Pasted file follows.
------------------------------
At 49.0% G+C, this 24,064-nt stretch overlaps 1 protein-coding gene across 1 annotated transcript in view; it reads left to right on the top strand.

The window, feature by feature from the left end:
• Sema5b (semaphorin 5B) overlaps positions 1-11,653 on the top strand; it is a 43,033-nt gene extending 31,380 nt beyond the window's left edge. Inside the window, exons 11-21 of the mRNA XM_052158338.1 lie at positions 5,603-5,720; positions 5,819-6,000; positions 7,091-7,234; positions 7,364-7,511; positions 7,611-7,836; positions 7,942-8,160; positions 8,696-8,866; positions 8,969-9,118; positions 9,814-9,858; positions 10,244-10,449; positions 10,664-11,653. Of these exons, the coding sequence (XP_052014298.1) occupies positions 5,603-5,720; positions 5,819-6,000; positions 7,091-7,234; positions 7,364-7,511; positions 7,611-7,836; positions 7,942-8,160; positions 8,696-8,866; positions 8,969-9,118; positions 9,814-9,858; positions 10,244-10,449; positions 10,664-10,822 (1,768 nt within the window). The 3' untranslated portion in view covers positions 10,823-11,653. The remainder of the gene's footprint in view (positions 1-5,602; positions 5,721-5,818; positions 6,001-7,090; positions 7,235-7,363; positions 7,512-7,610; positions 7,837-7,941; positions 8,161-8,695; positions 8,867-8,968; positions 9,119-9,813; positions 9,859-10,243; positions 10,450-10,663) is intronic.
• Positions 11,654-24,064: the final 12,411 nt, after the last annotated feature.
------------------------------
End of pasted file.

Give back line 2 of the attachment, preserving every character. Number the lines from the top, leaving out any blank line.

The window, feature by feature from the left end: